One thing Powell insisted upon in this stylized film was the use of real ballet dancers. He and Pressburger virtually created their own ballet company for the film, and every dancer who appears was a professional dancer. This includes the French prima ballerina Ludmilla Tchérina (who plays “Irina Boronskaya” - Lermontov’s prima dancer); Australian lead dancer and choreographer for the Vic-Wells Ballet, Robert Helpmann (who plays “Ivan Boleslawsky” - Lermontov’s primo ballerino), Russian choreographer, ballet dancer and legend, Léonide Massine (who plays “Grischa Ljubov” - Lermontov’s choreographer and dance coach), and the film’s female lead Moira Shearer whom I’ll write about below. All four dancers also appeared in the Powell/Pressburger’s 1951 film, “The Tales of Hoffmann”, among other films. Much of “The Red Shoes” was shot on location, including inside London's Covent Garden and Paris' Opera House, and in Mote Carlo.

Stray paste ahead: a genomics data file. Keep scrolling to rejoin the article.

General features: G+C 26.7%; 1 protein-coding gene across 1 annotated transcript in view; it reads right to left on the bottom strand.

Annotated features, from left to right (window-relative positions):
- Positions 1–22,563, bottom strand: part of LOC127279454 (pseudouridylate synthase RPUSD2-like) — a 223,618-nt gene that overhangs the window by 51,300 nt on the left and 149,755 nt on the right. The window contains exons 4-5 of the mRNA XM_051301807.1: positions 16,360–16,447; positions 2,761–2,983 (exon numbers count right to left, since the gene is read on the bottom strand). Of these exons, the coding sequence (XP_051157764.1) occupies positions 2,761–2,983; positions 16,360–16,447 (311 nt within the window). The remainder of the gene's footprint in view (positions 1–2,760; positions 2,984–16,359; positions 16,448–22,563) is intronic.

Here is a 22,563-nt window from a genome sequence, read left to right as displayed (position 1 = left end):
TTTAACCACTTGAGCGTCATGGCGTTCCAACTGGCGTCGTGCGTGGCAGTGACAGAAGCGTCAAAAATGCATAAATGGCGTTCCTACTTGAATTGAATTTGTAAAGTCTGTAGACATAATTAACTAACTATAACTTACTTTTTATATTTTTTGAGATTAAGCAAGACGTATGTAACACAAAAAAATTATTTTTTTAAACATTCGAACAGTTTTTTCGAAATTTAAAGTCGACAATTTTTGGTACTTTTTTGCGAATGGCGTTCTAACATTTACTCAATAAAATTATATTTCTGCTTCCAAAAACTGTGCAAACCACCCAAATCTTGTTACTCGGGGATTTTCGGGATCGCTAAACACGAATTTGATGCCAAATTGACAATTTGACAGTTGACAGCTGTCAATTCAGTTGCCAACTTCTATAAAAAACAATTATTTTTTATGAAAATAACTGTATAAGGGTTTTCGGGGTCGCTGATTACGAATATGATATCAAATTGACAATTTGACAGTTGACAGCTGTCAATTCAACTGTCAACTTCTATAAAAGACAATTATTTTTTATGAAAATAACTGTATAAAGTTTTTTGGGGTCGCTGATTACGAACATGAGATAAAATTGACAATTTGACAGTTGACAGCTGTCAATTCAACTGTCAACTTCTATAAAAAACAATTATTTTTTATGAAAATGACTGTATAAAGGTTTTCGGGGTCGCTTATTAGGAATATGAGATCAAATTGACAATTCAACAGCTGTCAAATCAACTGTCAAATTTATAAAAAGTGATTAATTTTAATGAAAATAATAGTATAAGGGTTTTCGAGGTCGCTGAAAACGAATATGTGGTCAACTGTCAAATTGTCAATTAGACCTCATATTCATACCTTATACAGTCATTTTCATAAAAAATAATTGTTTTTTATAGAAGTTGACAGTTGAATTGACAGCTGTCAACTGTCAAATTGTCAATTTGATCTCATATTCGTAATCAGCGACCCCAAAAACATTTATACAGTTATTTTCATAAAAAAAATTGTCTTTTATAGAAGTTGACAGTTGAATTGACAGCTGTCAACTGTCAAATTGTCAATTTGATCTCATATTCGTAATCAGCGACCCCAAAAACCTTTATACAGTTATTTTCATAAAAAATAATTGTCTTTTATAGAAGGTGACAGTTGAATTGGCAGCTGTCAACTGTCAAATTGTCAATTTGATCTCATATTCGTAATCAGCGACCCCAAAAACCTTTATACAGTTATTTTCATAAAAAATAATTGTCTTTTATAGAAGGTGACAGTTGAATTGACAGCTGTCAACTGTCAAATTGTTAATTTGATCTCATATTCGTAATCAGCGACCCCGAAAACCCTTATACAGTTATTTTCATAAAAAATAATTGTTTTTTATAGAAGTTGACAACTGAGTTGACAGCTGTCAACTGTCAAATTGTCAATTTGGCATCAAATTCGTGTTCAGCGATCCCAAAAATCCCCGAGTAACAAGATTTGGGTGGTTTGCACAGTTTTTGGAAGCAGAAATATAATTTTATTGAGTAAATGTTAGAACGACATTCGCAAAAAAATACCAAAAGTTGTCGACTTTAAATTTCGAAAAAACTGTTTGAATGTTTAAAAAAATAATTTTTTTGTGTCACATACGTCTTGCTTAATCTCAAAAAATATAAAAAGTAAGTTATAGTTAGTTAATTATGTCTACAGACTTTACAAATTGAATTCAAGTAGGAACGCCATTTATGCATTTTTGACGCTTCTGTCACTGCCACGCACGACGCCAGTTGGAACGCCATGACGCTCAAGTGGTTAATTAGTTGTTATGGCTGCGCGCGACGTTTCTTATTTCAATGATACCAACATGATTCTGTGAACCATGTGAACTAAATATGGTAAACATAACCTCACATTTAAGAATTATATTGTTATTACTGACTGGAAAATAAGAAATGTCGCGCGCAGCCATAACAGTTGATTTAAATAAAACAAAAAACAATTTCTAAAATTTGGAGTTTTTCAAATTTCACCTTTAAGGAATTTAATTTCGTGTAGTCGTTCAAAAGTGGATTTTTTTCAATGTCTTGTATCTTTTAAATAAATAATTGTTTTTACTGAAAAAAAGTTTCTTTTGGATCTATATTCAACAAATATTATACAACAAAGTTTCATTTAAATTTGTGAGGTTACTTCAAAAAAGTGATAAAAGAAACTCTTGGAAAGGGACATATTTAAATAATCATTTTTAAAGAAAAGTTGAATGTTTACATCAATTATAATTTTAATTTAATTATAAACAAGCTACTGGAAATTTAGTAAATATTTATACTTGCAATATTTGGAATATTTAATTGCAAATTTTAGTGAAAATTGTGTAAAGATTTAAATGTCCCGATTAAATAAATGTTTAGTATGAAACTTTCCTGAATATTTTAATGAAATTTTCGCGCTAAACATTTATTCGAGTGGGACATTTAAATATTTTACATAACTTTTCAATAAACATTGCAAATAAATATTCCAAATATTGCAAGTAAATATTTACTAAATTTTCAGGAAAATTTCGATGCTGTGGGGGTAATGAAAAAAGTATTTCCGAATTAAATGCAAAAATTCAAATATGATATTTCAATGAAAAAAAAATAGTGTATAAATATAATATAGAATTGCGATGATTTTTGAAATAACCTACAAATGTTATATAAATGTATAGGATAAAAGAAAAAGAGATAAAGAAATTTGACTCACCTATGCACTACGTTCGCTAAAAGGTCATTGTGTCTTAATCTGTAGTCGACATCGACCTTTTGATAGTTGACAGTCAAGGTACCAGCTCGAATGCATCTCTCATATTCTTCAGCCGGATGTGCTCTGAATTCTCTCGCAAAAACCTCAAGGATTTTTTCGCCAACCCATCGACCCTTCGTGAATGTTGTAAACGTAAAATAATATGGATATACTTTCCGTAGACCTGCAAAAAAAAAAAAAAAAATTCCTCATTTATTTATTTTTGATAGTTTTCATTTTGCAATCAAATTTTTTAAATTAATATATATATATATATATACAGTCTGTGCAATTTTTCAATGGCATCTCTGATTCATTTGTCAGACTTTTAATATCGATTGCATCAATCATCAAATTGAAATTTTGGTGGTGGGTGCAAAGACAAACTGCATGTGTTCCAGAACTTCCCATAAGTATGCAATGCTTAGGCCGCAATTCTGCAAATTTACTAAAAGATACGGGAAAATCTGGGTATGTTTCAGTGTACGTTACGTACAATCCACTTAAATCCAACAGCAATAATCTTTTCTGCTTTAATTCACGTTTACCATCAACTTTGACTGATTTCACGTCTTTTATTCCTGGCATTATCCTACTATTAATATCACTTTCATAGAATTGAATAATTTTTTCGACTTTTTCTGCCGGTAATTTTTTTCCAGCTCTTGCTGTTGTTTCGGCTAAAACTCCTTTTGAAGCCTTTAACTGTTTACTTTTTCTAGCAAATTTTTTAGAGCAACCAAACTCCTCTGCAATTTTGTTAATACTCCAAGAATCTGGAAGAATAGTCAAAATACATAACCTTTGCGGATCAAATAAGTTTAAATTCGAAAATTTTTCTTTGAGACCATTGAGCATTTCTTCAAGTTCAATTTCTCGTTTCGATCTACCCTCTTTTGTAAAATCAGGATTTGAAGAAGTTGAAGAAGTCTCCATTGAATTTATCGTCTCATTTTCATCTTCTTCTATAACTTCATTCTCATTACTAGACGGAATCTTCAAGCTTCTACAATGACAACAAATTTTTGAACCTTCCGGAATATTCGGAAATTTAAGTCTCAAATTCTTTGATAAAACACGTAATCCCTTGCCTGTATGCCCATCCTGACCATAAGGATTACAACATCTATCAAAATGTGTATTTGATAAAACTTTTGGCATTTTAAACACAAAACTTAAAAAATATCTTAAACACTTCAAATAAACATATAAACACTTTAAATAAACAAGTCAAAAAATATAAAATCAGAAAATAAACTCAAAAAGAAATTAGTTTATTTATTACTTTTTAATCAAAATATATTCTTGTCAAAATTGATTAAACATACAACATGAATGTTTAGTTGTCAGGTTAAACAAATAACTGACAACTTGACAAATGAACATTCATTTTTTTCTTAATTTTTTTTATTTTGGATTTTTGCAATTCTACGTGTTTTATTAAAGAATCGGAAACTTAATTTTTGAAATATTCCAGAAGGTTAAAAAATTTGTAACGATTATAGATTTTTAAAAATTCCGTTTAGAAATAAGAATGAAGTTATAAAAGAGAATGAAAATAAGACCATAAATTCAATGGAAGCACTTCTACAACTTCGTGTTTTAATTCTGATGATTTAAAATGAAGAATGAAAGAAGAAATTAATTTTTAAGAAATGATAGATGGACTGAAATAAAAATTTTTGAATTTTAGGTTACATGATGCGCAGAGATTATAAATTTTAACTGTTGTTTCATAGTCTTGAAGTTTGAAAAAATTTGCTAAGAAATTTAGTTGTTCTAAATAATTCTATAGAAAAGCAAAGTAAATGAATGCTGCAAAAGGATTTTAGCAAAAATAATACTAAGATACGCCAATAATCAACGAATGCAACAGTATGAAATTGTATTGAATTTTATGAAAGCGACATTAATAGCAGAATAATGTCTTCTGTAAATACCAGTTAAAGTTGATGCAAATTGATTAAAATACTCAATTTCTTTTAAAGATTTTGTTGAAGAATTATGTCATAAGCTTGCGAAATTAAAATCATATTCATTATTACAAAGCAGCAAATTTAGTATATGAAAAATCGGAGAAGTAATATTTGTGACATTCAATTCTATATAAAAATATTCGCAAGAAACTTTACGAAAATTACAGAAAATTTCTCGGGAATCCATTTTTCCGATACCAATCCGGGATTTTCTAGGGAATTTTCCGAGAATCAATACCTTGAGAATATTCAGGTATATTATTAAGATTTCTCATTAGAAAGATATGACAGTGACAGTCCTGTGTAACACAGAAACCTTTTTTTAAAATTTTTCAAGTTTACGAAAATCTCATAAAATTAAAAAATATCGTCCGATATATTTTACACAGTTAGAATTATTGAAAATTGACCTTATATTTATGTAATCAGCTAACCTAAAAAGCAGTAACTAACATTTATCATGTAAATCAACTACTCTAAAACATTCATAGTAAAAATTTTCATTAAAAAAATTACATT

Anton Walbrook gives a powerful performance starring as “Boris Lermontov”, the creative head of the Ballet Lermontov. Dedicating his existence to art (he calls ballet his “religion”), “Boris’” obsessiveness borders on the malign as he is always on the lookout for new talent he can bend and exploit to his needs, devoid of kindness or compassion. With all of “Boris’” cold omnipotence, Walbrook manages to keep him believable and human, giving a fabulous performance with an exquisite array of nuanced expression. Walbrook's forceful presence and expressions let us feel his emotions, as when “Boris” first encounters “Vicky” at her aunt’s party or when he learns of “Vicky’s” marriage. Austrian born Anton Walbrook began his career studying with famed director Max Reinhardt. He appeared onstage in Austria and Germany and then began appearing in German silent films in 1915. In 1936 he went to Hollywood to star in the 1937 film “The Soldier and the Lady” (after starring German and French film versions the year before). Afterwards he went to London where he stayed to avoid the rise of the Nazis (his mother was Jewish). He took to British stage and films, appearing in two Powell/Pressburger films, “49th Parallel” and “The Life and Death of Colonel Blimp”. “The Red Shoes” offered him a more menacing role than he’d previously played, and because he was so believable he continued to play sinister roles for much of his career. Walbrook’s “The Red Shoes” co-star Shearer stated that he was distant and remote during filming, and didn’t mingle with anyone on the set. He wore dark glasses off-screen and wears them in a couple of scenes in the film. Walbrook appeared in a fourth Powell/Pressburger film in 1955, “Oh... Rosalinda!!”, before retiring from films in 1958. He continued appearing on stage and also did a bit of television in the 1960s. He appeared in two masterpieces by director Max Ophüls ("La Ronde" and "Lola Montès”), as well as Otto Preminger’s “Saint Joan”. His final film was “I Accuse!”, directed by José Ferrer. He was gay and never married. Anton Walbrook died in 1967 at the age of 70.